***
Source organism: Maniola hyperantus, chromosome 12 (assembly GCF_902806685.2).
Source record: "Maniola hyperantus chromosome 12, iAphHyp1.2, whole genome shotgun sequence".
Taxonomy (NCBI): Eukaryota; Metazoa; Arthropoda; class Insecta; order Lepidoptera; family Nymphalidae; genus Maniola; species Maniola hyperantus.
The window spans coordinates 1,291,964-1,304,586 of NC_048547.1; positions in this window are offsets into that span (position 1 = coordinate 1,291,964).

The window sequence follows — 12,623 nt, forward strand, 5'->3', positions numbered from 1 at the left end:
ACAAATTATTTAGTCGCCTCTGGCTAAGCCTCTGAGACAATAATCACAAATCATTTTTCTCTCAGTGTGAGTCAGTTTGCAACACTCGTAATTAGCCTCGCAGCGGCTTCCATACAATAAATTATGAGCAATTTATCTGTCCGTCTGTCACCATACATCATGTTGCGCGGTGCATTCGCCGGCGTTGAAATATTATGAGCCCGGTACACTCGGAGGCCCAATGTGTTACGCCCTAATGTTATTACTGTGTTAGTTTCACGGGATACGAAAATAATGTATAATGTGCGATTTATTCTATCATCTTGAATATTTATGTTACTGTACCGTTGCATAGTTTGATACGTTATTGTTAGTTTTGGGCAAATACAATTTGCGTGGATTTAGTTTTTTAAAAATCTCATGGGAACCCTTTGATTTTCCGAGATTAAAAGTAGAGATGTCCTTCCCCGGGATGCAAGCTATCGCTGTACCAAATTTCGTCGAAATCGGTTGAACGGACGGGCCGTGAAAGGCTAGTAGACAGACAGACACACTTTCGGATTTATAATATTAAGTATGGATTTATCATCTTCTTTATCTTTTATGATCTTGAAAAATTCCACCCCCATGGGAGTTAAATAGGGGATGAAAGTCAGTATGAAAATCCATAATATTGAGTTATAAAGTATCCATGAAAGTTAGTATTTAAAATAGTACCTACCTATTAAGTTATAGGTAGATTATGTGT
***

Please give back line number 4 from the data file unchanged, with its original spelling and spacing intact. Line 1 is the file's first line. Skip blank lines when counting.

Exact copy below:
The window spans coordinates 1,291,964-1,304,586 of NC_048547.1; positions in this window are offsets into that span (position 1 = coordinate 1,291,964).